From ancient times, we have peered into the skies seeking to understand the magnitude of God’s handiwork… This quest has led theologians and scientists alike to peer into the skies for clues to help them build and support cosmogonic theories. So, following this great tradition of scientific and theological inquiry, the James Webb space telescope images provide us with the latest window into God’s creative impetus.
Theology & Bible
Meditating on God’s two books, the Bible and God’s creation, is one key practice for creating a scientifically engaged spirituality. As Psalm 19 proclaims, God is revealed both in Scripture and in creation.
Many people have proposed different theories about the astronomical events that led the Magi to Jesus. While we might not ever definitely know the scientific event itself, there is enough scientific data to support the idea of a God that can use physical phenomena to accomplish his salvific purposes.
Wheaton Professor John Walton’s The Lost World of Adam and Eve considers how reading Genesis 2 and 3 with consideration to the culture in which it was written can inform our understanding not only of the scriptural text itself but also how we interact with scientific knowledge about the origins of humans.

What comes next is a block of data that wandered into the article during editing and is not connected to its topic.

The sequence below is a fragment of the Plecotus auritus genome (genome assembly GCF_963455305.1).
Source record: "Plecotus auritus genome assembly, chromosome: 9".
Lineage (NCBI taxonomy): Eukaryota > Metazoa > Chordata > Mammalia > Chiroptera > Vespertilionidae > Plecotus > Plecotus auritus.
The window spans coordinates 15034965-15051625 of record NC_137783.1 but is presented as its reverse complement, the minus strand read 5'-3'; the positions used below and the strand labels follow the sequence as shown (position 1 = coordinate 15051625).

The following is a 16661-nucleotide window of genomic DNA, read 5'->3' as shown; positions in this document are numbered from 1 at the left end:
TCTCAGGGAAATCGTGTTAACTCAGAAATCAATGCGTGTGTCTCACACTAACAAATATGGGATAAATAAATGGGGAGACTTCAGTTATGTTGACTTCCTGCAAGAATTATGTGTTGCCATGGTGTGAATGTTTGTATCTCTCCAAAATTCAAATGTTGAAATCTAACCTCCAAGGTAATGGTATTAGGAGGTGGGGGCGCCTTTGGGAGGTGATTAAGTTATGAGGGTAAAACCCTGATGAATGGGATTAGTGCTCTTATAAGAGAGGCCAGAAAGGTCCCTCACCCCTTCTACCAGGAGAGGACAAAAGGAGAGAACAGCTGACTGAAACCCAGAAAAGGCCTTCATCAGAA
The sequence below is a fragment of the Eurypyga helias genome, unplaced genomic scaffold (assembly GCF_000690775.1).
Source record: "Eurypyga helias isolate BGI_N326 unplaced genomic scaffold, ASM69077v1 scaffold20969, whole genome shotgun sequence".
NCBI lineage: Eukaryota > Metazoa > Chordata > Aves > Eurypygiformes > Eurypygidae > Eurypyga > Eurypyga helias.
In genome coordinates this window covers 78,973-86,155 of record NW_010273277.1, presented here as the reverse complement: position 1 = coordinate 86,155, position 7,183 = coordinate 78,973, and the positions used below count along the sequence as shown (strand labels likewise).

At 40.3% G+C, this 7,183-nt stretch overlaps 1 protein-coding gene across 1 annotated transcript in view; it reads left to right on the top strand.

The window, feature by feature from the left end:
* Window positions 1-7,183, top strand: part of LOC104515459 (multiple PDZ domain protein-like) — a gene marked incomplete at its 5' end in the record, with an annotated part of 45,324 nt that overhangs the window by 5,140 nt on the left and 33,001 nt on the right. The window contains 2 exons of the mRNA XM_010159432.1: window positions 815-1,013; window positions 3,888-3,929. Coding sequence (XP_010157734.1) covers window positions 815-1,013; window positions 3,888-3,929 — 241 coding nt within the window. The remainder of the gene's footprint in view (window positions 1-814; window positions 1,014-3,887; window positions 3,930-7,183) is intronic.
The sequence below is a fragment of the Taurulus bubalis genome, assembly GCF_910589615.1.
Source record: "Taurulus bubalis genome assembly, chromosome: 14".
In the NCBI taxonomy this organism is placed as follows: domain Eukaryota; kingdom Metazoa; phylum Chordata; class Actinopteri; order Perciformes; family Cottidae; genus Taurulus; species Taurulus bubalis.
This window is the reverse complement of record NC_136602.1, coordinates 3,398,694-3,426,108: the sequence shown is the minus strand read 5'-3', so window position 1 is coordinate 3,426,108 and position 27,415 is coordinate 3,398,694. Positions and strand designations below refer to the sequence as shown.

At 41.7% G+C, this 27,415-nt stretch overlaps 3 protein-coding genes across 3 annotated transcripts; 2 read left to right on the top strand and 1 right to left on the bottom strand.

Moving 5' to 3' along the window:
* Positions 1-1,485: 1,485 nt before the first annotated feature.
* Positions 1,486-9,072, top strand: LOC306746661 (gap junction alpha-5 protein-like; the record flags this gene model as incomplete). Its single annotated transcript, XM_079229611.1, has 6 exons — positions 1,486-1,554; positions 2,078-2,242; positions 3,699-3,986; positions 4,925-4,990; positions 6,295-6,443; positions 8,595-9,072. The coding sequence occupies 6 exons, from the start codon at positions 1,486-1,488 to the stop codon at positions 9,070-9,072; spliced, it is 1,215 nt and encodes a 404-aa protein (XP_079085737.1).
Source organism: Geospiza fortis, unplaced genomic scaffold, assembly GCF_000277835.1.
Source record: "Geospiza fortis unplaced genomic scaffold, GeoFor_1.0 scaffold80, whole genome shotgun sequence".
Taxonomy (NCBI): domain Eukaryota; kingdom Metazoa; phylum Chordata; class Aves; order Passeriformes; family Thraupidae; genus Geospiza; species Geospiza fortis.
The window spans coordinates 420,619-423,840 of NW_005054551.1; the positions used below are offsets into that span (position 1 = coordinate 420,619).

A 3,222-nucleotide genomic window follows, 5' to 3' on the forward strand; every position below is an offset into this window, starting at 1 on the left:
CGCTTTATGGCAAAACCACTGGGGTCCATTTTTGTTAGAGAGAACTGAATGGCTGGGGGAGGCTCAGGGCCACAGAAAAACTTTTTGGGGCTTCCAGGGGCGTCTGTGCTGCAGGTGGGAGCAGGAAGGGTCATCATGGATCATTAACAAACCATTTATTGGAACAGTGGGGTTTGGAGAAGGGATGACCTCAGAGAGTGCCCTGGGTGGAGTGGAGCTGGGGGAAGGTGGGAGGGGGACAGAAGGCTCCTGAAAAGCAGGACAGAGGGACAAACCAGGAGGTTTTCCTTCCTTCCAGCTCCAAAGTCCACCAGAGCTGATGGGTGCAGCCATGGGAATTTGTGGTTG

What’s weird about the assertion that Joseph and others were gullible because they weren’t scientific is that the assertion ignores what we read in the Bible: Joseph was shocked by Mary’s pregnancy.
Outside of holiness circles, John Wesley’s contributions to our theological understanding, his approach to social action leading to transformation, and the use of science as a tool for social improvement have gone unnoticed or altogether ignored. As this introduction hints, my approach to theology is decidedly Wesleyan and, in the same way Greg Cootsona circles back to St. Clive when he writes, I cannot help but talk about St. John Wesley and his contributions to Christian thought.